March of Dimes March for Babies Walk
Albuquerque, NM – The public is invited to participate in the March of Dimes March for Babies Walk on Saturday, May 5, at Albuquerque Academy Walking Path.
Registration and festivities begin at 8 a.m. at Hoffmantown Church located at 8888 Harper NE.
To register go to www.marchforbabies.org.
One of the big health discussions in the news this week is about a story which aired on 60 Minutes Sunday. Popular medical journalist Dr. Sanjay Gupta interviewed Dr. Robert Lustig, professor of clinical pediatrics and endocrinology at the University of California, San Francisco. Dr.
Heart Hospital of New Mexico at Lovelace Medical Center recently held a Wine and Chocolate Tasting event for the community to highlight the heart healthy benefits of wine and chocolate and educate the public about staying heart healthy. A new study shows an additional benefit to eating chocolate, being thin.
Two studies, released Monday in the New England Journal of Medicine, compare the impact of weight loss operations to medicines alone for reversing Type 2 diabetes brought on by obesity. According to the findings of each report, weight loss surgeries, like Lap Band, are more effective at helping patients normalize their blood sugar levels than medicine. In one case, a patient was able to stop taking insulin three days post surgery.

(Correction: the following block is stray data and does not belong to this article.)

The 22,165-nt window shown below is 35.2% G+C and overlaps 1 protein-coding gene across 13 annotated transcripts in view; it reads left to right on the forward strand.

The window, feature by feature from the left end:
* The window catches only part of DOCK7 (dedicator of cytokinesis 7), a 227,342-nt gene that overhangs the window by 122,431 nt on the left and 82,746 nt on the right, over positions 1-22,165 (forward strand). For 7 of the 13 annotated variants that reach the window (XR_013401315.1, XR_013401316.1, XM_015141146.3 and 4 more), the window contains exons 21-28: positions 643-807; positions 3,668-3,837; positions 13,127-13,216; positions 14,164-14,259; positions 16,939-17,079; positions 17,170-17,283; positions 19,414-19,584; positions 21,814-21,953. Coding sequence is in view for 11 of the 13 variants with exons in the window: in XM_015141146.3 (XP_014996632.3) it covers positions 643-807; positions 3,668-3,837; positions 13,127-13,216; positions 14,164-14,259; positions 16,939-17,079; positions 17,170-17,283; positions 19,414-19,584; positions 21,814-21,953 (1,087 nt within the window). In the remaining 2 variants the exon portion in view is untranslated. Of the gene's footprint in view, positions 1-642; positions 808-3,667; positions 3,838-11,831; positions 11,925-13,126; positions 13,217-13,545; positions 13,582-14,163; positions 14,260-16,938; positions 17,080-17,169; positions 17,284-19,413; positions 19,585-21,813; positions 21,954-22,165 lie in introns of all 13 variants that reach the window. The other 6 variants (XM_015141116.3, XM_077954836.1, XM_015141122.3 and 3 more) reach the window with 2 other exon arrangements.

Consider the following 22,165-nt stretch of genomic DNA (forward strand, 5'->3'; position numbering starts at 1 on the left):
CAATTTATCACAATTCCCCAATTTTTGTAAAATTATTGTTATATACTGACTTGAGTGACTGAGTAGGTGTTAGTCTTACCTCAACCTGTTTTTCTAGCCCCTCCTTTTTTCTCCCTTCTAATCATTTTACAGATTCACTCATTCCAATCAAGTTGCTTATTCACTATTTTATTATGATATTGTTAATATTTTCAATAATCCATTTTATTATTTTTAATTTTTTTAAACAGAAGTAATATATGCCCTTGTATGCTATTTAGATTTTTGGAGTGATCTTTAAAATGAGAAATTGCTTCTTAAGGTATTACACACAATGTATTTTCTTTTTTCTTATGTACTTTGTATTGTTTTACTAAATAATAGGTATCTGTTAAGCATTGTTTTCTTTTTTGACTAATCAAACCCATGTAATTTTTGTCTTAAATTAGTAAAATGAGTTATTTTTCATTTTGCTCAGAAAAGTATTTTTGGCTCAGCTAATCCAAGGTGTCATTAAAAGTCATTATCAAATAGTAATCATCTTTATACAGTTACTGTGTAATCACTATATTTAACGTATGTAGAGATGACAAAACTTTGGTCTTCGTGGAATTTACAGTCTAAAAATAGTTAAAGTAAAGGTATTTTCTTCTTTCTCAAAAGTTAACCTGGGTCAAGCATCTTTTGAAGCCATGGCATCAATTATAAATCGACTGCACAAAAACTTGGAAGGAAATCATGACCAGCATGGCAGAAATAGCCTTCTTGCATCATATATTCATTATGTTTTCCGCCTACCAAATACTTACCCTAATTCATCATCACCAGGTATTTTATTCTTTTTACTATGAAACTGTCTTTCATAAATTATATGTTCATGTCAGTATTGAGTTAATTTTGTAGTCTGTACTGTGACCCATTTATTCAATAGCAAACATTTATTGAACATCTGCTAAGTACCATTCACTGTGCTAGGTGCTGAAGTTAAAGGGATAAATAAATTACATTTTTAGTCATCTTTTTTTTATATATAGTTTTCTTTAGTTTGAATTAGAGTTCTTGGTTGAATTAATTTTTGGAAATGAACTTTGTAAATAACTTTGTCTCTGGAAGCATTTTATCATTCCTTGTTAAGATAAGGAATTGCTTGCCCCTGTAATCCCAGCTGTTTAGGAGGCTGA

A low dose daily aspirin has long been associated with protecting against heart attacks and stroke. Now, new research points to the long-term and short-term benefits of preventing cancer, as well as reducing metastasis or the spread of cancer. In three papers published by the U.K. medical journal The Lancet, Peter Rothwell of University of Oxford and John Radcliffe Hospital, and colleagues discuss the short-term effects of aspirin with regards to preventing and event fighting the spread of cancer.
Chest pain, discomfort, and numbness in the left arm have long been associated as the “hallmark symptoms” of a heart attack. These symptoms are triggers not only in the mind of the patient, but also the medical staff admitting and treating the patient, to first look at the possibility of a heart attack. What if these symptoms aren’t there?